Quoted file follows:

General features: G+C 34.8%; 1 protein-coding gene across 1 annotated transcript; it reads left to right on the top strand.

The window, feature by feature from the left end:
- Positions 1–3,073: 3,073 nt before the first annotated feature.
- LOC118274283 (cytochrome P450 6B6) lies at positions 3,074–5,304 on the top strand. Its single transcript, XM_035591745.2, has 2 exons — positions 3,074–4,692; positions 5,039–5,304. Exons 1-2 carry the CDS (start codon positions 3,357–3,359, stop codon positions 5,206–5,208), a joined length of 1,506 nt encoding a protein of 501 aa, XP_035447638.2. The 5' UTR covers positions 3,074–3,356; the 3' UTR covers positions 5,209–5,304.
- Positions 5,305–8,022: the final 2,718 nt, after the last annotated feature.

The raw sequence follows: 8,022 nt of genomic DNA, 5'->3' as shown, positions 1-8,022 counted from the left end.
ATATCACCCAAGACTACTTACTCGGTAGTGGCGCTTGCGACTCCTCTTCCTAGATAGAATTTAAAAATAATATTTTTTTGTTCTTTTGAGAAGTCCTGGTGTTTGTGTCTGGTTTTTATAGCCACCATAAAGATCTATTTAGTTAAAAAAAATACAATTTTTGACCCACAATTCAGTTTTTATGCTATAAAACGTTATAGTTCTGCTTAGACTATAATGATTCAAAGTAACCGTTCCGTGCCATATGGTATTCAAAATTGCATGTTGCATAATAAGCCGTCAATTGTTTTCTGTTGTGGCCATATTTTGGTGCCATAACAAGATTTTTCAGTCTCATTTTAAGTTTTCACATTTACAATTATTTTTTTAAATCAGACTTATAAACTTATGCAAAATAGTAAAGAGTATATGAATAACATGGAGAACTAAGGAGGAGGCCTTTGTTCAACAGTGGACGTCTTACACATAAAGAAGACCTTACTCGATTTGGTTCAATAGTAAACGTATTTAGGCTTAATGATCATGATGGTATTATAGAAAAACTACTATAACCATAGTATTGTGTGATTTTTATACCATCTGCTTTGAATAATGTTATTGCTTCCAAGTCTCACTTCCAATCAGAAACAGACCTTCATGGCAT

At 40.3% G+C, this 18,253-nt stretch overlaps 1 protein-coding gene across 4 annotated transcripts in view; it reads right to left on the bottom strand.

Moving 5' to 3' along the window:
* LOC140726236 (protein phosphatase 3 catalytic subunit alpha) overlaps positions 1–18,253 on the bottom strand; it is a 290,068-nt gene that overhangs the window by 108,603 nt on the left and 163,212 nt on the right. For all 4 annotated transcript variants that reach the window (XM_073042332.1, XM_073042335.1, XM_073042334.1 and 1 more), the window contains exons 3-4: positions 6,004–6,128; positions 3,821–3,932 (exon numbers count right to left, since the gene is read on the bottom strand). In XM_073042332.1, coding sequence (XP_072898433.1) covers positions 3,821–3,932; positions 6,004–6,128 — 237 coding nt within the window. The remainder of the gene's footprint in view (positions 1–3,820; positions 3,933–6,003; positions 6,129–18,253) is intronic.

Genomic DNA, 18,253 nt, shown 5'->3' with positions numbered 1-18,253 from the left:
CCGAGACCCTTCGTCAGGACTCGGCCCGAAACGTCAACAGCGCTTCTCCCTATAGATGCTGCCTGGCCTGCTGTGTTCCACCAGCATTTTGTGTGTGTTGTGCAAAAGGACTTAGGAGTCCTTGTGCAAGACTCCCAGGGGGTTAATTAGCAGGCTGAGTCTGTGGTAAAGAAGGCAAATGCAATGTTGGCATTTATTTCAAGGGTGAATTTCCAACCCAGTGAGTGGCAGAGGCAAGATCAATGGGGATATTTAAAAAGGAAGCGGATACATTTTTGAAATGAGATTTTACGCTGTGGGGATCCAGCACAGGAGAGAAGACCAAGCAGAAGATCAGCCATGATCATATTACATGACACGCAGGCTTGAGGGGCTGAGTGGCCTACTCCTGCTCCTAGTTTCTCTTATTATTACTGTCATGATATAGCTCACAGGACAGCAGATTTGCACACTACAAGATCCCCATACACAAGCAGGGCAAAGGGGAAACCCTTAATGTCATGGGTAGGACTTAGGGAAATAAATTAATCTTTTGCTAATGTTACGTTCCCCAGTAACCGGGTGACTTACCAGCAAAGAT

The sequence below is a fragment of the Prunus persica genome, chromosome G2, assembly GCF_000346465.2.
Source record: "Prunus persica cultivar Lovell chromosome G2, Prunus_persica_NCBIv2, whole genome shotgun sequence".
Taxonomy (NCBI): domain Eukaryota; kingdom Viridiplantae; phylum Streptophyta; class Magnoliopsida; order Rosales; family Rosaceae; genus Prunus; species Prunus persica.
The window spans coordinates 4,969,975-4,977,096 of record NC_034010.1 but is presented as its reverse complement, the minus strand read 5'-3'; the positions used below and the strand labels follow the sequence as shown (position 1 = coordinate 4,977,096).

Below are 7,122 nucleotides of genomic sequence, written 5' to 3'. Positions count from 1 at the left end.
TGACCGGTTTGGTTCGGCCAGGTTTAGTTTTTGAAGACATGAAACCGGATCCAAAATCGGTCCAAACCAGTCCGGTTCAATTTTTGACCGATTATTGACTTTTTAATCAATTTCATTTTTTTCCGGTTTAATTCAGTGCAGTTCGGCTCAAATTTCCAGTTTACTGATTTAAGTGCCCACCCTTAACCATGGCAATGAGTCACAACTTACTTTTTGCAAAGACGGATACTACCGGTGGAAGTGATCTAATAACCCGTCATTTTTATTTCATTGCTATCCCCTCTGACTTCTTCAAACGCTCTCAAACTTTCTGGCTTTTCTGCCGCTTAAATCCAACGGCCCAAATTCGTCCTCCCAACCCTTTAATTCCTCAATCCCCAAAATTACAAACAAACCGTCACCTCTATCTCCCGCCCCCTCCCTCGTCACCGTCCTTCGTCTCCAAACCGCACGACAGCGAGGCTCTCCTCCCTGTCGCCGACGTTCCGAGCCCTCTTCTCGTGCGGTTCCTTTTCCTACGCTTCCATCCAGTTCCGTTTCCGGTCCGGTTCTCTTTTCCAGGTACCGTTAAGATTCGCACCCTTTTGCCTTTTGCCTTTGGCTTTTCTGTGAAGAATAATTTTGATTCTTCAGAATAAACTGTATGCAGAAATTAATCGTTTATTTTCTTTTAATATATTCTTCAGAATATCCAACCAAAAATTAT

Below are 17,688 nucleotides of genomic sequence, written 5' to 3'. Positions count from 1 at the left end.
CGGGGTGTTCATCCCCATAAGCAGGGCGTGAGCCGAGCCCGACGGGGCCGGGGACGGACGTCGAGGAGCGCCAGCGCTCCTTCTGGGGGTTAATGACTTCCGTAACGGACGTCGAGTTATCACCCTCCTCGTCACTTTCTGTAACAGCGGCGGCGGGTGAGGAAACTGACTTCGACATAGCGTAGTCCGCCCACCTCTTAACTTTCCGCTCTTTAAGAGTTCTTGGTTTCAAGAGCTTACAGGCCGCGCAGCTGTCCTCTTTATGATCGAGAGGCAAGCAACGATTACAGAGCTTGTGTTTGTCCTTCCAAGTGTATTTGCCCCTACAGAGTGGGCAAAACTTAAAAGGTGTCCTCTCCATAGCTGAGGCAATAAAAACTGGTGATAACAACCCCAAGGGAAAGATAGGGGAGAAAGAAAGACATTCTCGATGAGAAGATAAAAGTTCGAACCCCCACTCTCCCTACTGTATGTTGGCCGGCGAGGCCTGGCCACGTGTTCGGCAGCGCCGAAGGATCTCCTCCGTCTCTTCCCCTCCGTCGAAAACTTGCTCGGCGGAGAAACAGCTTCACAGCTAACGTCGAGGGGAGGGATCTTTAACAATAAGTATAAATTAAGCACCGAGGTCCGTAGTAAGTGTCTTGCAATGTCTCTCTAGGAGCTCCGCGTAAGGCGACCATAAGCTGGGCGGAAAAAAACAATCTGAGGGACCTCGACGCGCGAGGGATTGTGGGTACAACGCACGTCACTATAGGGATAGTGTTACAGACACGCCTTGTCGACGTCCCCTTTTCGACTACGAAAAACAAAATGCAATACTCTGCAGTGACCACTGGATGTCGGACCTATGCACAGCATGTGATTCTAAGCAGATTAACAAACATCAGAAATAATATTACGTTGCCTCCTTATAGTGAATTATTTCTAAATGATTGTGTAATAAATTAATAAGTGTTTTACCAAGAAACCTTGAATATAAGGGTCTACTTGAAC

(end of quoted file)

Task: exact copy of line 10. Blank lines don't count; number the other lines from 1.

* LOC140726236 (protein phosphatase 3 catalytic subunit alpha) overlaps positions 1–18,253 on the bottom strand; it is a 290,068-nt gene that overhangs the window by 108,603 nt on the left and 163,212 nt on the right. For all 4 annotated transcript variants that reach the window (XM_073042332.1, XM_073042335.1, XM_073042334.1 and 1 more), the window contains exons 3-4: positions 6,004–6,128; positions 3,821–3,932 (exon numbers count right to left, since the gene is read on the bottom strand). In XM_073042332.1, coding sequence (XP_072898433.1) covers positions 3,821–3,932; positions 6,004–6,128 — 237 coding nt within the window. The remainder of the gene's footprint in view (positions 1–3,820; positions 3,933–6,003; positions 6,129–18,253) is intronic.